Friday 25 October 2019 6:06 am

Opinion: Uncertain times are leading to London property 'microclimates'

The fluctuations and instability experienced by the capital’s housing market continue to be underpinned by, for want of a better phrase, ‘Brexit uncertainty’.

A market once dictated by patterns and trends has been shaken by political turbulence, leaving buyers and sellers with little direction on how to navigate it, which is ultimately resulting in inconsistencies in market performance.

Findings from our latest report reveal that the average house price in prime central London now stands at £1.04m – a 15.2 per cent decrease that takes us back to figures we haven’t seen since 2014. Falling house prices in both central and outer London are undoubtedly a loss for vendors, but in some instances a gain for prospective purchasers.

Such vulnerabilities and opportunities in the market are more exposed than ever before, causing purchasers to flex their negotiating muscles harder and even look elsewhere within London in search of more house for their money.

With some buyers steering clear and others pushing hard, microclimates are emerging within London at a scale we’ve not seen before. Prime central London has always lived in its own bubble – but we’re seeing smaller pockets of inconsistencies that demonstrate market divergence.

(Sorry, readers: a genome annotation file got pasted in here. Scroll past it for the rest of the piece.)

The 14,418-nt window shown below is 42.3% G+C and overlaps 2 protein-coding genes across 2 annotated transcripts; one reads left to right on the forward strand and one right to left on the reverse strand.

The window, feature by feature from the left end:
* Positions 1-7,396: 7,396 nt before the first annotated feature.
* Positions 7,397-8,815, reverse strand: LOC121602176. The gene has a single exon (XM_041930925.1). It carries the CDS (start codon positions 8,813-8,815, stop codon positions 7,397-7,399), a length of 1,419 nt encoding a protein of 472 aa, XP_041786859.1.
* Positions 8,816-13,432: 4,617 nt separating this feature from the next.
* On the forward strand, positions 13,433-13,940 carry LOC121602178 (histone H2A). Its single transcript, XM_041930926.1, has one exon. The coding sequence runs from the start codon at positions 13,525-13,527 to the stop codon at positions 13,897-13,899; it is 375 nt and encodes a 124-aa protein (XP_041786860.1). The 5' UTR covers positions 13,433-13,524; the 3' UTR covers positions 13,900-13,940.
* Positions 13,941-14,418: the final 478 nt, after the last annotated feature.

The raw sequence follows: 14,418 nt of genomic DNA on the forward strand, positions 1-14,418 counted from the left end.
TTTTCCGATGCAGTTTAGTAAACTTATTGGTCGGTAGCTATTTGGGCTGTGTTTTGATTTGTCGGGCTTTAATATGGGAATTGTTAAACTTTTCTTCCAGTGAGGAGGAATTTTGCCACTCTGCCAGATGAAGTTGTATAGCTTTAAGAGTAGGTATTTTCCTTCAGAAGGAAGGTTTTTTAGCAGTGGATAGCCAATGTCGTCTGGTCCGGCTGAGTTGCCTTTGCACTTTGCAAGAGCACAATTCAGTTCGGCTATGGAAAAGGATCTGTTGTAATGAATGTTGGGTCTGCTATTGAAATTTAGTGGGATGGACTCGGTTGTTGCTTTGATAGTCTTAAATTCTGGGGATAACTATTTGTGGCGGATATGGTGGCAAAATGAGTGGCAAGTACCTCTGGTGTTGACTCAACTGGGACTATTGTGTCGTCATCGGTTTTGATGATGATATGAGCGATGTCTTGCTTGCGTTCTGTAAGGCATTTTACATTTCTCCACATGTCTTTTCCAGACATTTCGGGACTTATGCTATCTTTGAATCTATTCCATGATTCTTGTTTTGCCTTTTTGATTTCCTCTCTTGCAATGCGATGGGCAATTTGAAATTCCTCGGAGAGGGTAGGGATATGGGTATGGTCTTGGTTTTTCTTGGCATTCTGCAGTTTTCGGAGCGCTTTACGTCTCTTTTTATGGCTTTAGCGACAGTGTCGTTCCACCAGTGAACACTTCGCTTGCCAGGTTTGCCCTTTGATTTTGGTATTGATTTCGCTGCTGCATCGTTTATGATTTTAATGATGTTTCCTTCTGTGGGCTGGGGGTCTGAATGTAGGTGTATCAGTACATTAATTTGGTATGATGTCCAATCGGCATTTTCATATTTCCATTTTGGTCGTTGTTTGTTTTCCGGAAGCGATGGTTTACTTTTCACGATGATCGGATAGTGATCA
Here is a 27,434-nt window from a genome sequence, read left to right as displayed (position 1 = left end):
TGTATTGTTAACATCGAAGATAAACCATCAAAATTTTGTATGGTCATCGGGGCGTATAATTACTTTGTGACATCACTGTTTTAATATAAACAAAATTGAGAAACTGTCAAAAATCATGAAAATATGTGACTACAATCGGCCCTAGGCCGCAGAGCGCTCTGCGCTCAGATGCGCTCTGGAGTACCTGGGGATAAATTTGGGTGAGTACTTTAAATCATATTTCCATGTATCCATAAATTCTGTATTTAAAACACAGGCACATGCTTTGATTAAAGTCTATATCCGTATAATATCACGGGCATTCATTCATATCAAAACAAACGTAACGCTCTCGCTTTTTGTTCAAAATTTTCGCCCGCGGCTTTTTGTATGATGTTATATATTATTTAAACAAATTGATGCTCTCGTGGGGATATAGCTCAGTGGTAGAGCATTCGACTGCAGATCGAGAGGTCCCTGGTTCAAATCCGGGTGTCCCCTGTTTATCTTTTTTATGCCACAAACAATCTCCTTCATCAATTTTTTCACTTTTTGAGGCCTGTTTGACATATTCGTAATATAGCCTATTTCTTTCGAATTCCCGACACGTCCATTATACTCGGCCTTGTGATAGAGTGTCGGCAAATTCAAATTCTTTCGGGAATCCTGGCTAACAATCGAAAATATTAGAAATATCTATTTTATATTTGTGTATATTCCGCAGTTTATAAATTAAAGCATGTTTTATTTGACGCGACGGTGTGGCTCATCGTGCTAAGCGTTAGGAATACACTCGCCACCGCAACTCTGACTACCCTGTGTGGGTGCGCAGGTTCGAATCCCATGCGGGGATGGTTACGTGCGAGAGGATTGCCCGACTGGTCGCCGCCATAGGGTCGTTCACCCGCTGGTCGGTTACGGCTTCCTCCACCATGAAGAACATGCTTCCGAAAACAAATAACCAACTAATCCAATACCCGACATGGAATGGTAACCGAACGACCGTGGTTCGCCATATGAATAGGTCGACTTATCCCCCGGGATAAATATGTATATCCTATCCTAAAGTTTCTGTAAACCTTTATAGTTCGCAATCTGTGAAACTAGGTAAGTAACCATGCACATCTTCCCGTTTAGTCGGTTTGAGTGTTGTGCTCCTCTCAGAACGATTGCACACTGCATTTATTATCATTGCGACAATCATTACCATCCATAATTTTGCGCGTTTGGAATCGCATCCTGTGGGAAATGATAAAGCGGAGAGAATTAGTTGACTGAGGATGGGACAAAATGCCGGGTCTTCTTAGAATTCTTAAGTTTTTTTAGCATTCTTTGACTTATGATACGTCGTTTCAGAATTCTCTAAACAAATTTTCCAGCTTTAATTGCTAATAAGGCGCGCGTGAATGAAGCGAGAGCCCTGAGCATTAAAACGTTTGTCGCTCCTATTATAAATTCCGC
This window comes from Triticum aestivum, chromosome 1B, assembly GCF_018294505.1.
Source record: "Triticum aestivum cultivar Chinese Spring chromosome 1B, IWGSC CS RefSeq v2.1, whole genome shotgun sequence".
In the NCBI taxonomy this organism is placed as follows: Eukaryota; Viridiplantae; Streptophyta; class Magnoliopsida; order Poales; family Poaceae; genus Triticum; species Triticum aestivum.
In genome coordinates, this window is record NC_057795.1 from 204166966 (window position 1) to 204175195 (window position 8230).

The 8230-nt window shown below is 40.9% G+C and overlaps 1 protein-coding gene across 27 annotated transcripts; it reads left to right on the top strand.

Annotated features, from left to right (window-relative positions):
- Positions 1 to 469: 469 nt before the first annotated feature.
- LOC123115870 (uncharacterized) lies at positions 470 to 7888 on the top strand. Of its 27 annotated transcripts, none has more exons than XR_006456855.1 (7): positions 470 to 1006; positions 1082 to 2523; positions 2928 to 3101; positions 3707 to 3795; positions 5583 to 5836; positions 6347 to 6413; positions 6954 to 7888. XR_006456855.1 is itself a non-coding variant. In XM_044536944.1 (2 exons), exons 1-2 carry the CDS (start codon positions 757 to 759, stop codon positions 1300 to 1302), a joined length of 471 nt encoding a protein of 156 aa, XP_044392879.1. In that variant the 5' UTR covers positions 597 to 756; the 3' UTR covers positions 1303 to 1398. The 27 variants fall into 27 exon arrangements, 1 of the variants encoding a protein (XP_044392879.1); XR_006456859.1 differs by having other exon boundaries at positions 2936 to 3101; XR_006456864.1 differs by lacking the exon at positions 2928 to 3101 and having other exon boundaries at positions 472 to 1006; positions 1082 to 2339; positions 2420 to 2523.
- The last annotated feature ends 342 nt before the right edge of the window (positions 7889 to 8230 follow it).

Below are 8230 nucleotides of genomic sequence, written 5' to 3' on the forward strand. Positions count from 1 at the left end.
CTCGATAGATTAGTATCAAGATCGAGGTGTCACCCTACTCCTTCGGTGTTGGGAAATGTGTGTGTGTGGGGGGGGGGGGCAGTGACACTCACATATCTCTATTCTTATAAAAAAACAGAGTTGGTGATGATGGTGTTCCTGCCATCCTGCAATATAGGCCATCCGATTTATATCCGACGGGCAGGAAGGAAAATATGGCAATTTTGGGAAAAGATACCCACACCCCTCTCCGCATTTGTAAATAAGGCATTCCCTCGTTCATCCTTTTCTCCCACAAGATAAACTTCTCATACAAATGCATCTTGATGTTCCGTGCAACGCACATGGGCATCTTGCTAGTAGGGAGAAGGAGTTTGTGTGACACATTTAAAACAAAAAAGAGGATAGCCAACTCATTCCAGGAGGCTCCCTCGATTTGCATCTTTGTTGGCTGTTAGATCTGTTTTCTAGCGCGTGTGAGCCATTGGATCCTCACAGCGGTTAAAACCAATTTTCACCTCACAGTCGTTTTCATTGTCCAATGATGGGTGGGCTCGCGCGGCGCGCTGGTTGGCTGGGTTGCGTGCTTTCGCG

A market once dictated by patterns and trends has been shaken by political turbulence

For instance, whilst Fulham and Wandsworth have historically performed at similar levels, we have witnessed disparities in recent months. This is largely due to properties in Fulham commanding a higher premium compared to Wandsworth, and the upper end of the domestic buyer market remaining quiet. Wandsworth, on the other hand, is proving more buoyant, with price points allowing those further down the ladder the opportunity to negotiate and secure a property for a good price.

It is no surprise that the uncertainty surrounding our political situation is at the root of our market’s challenges but it’s the differing reactions from purchasers that are intensifying these inconsistencies. At one end, you’ve got first time buyers and second steppers pursuing better value for money. In the middle, you’ve got families who have decided that they can no longer put their lives on hold and are proving to be quite transactional. At the top end, you have UK domestic buyers who are still waiting in the wings for prices to stabilise and for more stock to arrive – and then you have the likes of US purchasers who are taking advantage of the weakening pound against the dollar.

Dependent on location, price bracket, concerns over Brexit and motivation to buy or sell, there are numerous factors that are causing inconsistencies in the market.

Our advice to both buyers and sellers would be to do their research and consult a credible agent. Have a look at what price similar properties have sold for in the last six months rather than what they were marketed at. This is the best indicator of what’s achievable in terms of a purchase or sale.

Lisa Simon is head of residential at property agent Carter Jonas